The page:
Brett Kavanaugh is now headed for the fight of his life.
He stands nominated to a seat on the U.S. Supreme Court. He is 53 years of age. We know a good bit more about his personal history: only child of two two lawyers; father of two daughters, one of whom he said “likes to talk a lot”; married to a West Texan.
He also pledges to be faithful to the U.S. Constitution. But that’s what all Supreme Court justice nominees pledge to do.
What happens next? He’s going to make the rounds of senators who will vote up or down on his nomination. He won’t answer questions about how he would vote on specific issues that come before the high court.
Kavanaugh won’t have to answer those questions for senators to get a good read on this man’s judicial philosophy. He has a lengthy paper trail of opinions he has written, of essays, a history of serving as a clerk for the justice he seeks to succeed on the court, Anthony Kennedy.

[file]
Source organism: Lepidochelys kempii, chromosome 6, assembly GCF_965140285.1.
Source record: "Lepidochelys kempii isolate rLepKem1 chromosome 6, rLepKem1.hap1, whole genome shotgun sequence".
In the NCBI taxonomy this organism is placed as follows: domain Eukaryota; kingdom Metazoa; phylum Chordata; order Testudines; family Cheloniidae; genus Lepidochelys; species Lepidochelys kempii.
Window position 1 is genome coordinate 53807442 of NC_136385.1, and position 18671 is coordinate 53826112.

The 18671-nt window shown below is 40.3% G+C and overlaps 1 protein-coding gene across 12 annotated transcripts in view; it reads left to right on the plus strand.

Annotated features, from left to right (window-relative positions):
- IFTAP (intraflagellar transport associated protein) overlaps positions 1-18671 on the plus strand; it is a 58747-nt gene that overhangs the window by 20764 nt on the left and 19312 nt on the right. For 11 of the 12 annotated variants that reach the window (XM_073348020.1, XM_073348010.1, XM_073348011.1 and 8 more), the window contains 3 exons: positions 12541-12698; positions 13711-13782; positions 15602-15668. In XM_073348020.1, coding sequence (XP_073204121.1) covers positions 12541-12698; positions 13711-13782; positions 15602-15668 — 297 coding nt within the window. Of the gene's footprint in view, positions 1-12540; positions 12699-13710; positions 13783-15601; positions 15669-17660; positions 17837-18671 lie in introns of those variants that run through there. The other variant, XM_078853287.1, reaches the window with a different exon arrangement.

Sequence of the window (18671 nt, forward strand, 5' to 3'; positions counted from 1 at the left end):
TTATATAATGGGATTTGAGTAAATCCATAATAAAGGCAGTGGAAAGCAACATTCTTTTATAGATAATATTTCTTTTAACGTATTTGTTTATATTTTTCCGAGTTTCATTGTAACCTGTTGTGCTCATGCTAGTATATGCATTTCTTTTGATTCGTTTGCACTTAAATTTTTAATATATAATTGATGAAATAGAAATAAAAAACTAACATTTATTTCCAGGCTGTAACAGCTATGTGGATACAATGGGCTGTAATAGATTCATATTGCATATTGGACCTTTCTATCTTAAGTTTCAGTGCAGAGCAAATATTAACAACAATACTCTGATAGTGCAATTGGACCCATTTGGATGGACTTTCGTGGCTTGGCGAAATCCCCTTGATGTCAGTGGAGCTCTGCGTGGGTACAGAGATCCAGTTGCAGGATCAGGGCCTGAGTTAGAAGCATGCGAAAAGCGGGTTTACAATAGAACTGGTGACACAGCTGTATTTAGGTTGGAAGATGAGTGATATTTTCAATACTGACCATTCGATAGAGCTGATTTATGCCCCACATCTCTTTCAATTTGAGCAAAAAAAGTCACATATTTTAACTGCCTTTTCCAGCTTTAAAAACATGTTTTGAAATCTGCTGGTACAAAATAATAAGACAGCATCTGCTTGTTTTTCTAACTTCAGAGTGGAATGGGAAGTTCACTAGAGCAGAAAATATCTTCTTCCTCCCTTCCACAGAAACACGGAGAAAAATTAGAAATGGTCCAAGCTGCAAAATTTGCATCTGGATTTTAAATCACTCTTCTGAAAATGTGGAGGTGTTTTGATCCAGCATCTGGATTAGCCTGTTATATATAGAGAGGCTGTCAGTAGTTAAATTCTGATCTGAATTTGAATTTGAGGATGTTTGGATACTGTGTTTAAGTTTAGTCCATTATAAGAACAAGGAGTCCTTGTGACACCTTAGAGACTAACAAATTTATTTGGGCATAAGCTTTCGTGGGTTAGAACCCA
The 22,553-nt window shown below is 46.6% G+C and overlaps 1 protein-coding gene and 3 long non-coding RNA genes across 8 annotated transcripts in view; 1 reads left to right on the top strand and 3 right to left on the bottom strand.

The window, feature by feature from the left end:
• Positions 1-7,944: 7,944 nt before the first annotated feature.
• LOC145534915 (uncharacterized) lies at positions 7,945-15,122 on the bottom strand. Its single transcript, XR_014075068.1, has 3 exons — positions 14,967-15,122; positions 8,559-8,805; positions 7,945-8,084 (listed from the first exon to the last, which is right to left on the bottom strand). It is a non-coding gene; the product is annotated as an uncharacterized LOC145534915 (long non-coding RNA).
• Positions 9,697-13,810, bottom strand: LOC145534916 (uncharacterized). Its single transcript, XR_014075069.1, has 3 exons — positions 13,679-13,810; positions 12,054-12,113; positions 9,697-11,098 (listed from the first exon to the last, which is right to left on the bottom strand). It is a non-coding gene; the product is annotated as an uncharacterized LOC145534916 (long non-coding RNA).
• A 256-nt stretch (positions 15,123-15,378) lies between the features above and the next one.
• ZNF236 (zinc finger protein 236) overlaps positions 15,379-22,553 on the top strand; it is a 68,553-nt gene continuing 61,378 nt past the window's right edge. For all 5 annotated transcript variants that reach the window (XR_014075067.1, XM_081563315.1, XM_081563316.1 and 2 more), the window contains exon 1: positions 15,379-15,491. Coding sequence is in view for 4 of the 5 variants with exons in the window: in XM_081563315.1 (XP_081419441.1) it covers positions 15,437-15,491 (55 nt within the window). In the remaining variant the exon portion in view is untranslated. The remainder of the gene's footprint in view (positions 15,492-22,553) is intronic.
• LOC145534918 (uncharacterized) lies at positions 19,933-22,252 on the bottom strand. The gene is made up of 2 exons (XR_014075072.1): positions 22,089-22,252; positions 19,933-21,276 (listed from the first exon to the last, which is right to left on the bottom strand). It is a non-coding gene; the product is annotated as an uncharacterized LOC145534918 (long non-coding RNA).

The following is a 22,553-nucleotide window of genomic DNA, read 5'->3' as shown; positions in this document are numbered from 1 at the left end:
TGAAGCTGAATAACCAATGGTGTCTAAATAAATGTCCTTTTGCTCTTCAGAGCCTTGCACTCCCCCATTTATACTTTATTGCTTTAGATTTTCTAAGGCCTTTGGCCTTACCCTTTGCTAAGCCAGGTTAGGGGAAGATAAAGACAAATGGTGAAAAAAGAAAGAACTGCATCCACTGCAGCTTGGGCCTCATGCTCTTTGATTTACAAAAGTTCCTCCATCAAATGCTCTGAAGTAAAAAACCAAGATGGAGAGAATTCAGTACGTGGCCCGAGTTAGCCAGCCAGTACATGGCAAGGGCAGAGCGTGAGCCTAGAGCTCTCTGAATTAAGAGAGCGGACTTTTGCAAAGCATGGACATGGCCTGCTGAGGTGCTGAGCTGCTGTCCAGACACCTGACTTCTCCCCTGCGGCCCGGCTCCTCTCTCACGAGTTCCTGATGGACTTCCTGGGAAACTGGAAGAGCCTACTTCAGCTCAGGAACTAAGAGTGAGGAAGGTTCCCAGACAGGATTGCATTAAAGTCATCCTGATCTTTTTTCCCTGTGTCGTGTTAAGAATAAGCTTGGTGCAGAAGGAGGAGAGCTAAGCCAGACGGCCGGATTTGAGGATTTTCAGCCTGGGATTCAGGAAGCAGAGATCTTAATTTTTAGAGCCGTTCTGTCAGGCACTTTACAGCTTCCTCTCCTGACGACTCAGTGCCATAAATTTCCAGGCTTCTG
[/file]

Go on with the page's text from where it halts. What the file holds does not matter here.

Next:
If I could ask him one question it would be this: Do you consider Roe v. Wade, the landmark 1973 ruling that legalized abortion in this country to be “settled law”? I would prefer him to answer “yes.”
If he says “no” or refuses to answer because he might have to decide an abortion case, well, that’s troubling.
This nomination will proceed, despite protests from those — such as me — who think the Senate should await the results of the midterm election this fall before considering this nomination.
I won’t predict how it will turn out. I feel comfortable suggesting that this confirmation process is going to be a donnybrook.